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Financial Services Law Insights and Observations


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  • CFPB Holds Field Hearing on Payday Lending, Releases Payday Lending Exam Guide

    Consumer Finance

    On January 19, the CFPB held a field hearing in Birmingham, Alabama to discuss payday lending products. The hearing, which was the first such hearing held by the CFPB, included three panels featuring CFPB staff, consumer groups, and industry representatives. In conjunction with the event, the CFPB also released its “Short-Term, Small-Dollar Lending Procedures,” which is a field guide for use in examining bank and nonbank payday lenders. These procedures are structured to mirror payday lending activities ranging from initial advertising to collection practices. The CFPB will prioritize its supervision of payday lenders depending on the perceived risk to consumers, taking into account factors such as a lender’s volume of business and the extent of existing state oversight. In remarks at the event, Director Richard Cordray stated that there are some payday lenders and practices that deserve more urgent attention because they present immediate risk to consumers and are “clearly illegal.” The Director identified two examples of such practices, including (i) unauthorized debits on a consumer’s checking account that can occur when the consumer unknowingly “is dealing with several businesses hidden behind a payday loan,” any one of which could be a “fraudster” merely seeking the customer’s private financial information, and (ii) “aggressive debt collection tactics” including “posing as federal authorities, threatening borrowers with criminal prosecution, trying to garnish wages improperly, and harassing the borrower.”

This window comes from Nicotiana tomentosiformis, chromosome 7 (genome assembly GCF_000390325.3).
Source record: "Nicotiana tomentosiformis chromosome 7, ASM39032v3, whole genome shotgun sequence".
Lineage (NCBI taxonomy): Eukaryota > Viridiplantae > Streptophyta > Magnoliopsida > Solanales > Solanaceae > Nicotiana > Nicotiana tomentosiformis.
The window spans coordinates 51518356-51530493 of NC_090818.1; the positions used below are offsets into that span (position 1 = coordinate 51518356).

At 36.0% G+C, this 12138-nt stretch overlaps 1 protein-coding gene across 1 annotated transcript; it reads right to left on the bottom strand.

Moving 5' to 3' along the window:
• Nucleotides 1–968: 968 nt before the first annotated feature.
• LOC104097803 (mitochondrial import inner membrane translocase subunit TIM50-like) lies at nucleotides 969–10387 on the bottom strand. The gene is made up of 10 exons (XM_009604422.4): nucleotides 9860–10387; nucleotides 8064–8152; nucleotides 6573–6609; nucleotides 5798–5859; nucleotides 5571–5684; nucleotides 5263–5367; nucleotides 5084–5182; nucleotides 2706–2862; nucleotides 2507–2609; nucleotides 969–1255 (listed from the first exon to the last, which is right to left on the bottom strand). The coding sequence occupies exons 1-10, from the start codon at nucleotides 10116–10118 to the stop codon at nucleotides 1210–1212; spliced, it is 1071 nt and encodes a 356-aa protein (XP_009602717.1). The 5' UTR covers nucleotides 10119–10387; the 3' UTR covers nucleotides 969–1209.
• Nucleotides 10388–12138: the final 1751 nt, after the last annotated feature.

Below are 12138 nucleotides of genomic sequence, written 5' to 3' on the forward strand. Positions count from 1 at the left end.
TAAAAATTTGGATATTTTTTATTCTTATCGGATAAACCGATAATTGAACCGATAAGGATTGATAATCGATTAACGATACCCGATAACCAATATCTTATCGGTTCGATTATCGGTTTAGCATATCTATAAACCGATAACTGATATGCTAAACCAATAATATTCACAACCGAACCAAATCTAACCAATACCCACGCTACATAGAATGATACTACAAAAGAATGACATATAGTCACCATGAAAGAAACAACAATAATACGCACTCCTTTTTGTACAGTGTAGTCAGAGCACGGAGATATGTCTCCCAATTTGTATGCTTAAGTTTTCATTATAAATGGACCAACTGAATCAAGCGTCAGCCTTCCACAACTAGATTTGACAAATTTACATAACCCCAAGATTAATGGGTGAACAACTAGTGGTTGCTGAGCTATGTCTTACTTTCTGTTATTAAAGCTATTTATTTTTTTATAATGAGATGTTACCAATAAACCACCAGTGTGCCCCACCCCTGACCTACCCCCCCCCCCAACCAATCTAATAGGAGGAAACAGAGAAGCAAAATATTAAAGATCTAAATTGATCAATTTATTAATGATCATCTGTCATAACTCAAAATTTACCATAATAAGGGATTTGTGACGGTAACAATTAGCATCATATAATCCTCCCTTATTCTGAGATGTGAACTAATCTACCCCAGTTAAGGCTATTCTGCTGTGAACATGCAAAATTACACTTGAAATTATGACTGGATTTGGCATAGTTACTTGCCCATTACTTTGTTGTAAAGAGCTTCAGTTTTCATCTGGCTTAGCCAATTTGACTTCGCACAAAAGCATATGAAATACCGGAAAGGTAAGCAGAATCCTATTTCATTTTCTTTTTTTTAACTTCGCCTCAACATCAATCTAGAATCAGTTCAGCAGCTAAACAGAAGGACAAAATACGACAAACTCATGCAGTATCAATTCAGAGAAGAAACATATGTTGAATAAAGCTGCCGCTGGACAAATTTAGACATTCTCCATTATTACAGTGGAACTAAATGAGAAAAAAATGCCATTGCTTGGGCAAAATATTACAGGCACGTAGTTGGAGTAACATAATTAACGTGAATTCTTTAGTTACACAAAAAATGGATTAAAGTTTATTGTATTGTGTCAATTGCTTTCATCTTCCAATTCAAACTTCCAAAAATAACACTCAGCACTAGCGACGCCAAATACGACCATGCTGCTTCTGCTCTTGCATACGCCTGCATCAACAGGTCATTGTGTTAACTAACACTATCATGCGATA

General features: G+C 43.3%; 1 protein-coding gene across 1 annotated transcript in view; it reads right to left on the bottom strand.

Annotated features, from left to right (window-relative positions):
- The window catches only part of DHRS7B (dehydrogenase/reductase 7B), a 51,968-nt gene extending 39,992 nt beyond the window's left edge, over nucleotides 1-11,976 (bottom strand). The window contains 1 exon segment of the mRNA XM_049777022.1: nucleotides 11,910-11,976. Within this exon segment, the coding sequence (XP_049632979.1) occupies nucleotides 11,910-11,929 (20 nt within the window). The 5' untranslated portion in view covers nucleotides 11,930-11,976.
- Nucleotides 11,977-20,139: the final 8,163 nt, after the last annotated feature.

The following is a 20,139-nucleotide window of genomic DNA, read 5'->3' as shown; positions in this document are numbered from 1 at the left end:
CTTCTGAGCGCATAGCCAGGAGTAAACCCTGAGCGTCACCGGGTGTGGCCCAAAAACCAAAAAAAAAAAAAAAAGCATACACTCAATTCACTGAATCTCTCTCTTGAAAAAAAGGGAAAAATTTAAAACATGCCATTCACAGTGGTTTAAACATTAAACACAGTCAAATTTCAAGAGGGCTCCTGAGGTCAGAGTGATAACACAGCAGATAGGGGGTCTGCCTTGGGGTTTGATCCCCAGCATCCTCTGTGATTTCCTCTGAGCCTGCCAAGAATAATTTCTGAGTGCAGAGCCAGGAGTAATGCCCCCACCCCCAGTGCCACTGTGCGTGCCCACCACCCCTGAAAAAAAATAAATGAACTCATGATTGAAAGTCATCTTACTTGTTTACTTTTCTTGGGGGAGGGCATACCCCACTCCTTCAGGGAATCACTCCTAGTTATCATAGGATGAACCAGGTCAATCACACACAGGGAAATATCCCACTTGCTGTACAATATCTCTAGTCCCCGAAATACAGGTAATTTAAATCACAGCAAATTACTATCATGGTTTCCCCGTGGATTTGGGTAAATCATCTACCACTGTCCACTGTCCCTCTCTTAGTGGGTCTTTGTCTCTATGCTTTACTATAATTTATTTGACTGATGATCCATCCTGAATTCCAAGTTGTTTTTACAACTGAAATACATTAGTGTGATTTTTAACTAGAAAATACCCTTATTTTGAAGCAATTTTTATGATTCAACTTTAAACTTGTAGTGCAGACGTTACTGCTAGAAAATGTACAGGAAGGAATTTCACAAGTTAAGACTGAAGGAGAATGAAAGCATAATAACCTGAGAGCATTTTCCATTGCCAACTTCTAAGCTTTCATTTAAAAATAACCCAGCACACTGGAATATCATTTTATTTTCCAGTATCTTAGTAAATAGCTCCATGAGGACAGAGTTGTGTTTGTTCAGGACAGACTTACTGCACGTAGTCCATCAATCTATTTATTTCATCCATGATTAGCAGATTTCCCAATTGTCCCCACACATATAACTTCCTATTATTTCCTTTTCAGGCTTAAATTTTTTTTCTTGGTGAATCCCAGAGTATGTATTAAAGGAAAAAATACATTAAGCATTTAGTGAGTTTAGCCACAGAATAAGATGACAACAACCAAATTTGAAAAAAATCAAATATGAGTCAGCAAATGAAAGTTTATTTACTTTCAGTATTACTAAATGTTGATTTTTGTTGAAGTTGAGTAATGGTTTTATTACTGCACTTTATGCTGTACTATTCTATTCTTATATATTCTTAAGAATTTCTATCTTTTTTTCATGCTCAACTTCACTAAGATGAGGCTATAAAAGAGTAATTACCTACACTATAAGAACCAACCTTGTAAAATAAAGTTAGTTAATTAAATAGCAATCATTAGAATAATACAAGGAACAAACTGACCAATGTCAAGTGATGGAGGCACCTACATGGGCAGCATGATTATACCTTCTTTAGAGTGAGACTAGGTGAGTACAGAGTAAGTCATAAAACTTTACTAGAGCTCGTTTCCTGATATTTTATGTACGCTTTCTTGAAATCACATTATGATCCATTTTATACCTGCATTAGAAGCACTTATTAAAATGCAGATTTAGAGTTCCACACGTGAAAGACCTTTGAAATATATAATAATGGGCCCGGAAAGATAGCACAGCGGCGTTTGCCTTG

CFPB Payday Lending Nonbank Supervision

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  • CFPB Launches Nonbank Supervision Program

    Consumer Finance

    On January 5, the CFPB announced the launch of its nonbank supervision program. With a Director now in place, the Obama Administration believes that the CFPB can now exercise authority granted to it by the Dodd-Frank Act to supervise companies that offer or provide consumer financial products or services, but that do not have a bank, thrift, or credit union charter. (Republican senators have expressed disagreement; in their view, the Dodd-Frank Act grants that authority only when a CFPB Director has been confirmed by the Senate.) Nonbank supervision will proceed in two phases, with immediate focus on nonbank mortgage, payday lending, and private education companies, regardless of such a company's size. A second phase will expand supervision to large debt collection, consumer reporting, auto financing, and money-service businesses. The CFPB expects soon to propose a rule defining "larger participants" in those second-phase markets, a predicate to exercising its supervisory authority over such institutions. The CFPB also noted that it may supervise any nonbank whose conduct poses risks to consumers with regard to consumer financial products or services. Rules describing procedural guidelines for exercising that authority will be published in the future.

    Nonbank Supervision

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